“American Horror Story”: The Axeman is Fact, not Fiction

Diana Price | Nov 20, 2013

 

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“American Horror Story” may be fiction, but at least one part of the story this season remains all too real: The Axeman.

Last week, the show aired an episode featuring one of New Orleans most notorious serial killers, and yes kids, he was really real. In fact, they used an actual letter that was sent by The Axeman in the episode, requesting that jazz music be played in every household lest they risk suffering the fate of his other victims.

The real Axeman unleashed his reign of terror in New Orleans in 1918 to 1919. As one would suspect, his modus operandi included killing his victims with an axe, usually the victim’s axe. Sometimes he used a straight razor, after breaking in the back door, but his motive for murder seemed like enjoyment of the act itself as nothing was ever taken from the homes.

The notorious letter referenced in “American Horror Story,” feels reminiscent of a letter written by the infamous Jack the Ripper signed, “From Hell.” The letter begins “Hell, March 13, 1919.” Interesting, but for the two killers to be the same person would mean the New Orleans killer would’ve been at least 48 years old and likely much older, as Jack the Ripper terrorized London in 1888, some 30 years prior.

But hey, the theory sounds more plausible than some that have been put out there.

Many of The Axeman’s victims were Italian-American, leading to speculation of some Mafia involvement, but no evidence supported this theory. More likely, this guy was just a very bad man. The police never caught him, and the reign of terror simply ended as abruptly as it started.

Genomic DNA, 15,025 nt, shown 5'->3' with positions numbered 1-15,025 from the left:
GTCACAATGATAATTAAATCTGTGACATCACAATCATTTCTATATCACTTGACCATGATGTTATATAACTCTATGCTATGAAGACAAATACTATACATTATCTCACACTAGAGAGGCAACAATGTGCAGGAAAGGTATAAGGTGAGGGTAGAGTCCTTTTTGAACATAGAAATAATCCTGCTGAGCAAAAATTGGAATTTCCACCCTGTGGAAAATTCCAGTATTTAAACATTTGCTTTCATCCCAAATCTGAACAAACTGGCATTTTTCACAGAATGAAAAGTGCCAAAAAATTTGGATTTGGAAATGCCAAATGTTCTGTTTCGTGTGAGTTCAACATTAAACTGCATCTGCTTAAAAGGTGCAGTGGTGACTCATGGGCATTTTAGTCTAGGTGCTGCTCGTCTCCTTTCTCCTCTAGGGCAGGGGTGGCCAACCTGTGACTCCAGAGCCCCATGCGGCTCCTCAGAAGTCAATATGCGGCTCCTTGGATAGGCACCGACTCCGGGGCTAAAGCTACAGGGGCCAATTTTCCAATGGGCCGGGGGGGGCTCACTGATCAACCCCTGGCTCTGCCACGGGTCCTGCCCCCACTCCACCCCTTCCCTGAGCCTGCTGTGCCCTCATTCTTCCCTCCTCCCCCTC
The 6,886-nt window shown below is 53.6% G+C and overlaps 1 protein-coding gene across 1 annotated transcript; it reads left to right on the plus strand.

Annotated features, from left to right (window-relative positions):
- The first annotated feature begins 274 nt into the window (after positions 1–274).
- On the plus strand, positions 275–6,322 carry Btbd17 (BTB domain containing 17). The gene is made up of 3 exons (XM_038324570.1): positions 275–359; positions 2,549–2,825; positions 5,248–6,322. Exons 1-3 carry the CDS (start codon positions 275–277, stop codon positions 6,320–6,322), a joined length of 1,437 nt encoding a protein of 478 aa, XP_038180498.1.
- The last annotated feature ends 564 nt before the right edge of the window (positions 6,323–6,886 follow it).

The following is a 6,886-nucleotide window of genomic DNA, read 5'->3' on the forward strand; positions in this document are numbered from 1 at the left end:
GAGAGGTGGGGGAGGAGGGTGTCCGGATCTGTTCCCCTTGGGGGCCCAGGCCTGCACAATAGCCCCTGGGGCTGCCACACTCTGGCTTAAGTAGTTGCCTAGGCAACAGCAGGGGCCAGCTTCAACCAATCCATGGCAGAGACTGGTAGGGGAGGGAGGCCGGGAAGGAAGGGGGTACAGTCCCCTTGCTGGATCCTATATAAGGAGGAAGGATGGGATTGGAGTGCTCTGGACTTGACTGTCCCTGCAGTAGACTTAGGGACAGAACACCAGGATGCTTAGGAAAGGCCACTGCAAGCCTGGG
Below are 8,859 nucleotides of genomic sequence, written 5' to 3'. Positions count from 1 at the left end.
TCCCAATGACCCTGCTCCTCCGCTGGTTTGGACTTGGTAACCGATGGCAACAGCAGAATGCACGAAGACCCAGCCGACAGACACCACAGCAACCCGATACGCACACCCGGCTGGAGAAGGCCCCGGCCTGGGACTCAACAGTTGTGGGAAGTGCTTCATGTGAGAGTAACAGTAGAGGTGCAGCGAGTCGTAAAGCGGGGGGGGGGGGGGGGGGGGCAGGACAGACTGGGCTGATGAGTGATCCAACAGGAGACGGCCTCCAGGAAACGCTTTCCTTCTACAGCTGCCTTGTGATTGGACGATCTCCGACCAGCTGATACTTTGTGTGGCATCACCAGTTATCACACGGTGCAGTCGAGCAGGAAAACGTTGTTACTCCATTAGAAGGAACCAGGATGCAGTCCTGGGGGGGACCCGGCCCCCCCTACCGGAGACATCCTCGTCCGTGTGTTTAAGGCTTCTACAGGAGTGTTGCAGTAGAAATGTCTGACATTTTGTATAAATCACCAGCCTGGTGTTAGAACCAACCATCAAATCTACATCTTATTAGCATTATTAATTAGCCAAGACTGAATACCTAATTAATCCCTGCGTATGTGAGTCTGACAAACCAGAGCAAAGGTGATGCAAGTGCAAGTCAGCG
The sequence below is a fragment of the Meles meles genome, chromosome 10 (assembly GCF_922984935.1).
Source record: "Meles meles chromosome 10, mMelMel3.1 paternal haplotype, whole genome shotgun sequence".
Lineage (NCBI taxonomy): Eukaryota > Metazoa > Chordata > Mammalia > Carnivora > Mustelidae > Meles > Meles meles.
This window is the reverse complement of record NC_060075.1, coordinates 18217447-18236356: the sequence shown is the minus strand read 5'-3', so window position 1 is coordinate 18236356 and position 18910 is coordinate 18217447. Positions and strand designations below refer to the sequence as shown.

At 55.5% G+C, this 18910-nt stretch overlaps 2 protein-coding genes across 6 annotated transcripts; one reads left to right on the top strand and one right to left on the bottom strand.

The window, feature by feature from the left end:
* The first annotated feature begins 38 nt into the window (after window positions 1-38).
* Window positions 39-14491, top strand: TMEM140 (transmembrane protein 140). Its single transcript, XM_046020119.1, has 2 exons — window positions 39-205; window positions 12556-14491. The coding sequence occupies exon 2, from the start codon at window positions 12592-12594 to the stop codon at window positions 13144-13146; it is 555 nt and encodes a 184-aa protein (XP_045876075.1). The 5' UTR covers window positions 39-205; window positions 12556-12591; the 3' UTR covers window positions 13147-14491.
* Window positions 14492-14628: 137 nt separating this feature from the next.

In “American Horror Story,” he met his maker after a coven of witches lured him in and killed him. Unless the writers have some inside line on some unwritten history, that isn’t the case. But there were people who felt no fear of The Axeman, going as far as sending him invitations to come visit their house.

The witches of “American Horror Story: Coven” proved way smarter than those folks.

The writers presented an interesting possible connection to jazz music, when they noted that an “axeman” serves as a slang term for a saxophone player. Could the real Axeman have been a jazz saxophonist? Could his use of axes been a sly taunt to policeman to catch him, as serial killers often play games with investigators?

“American Horror Story: Coven” gives us their take on the notorious serial killer this season, but if you want to read more writers’ interpretations of this bad guy, you can check out work by such authors as Chuck Palahniuk’s Haunted or Poppy Z. Brite’s short story, “Mussolini and the Axeman’s Jazz.”

What do you think The Axeman (Danny Huston) will do now that he’s been released back into the world? Will he come back to seek revenge on the current coven for the crimes of their sisters? What’s he planning on doing after picking up Supreme Fiona (Jessica Lange) in a bar at the end of last week’s episode?

 

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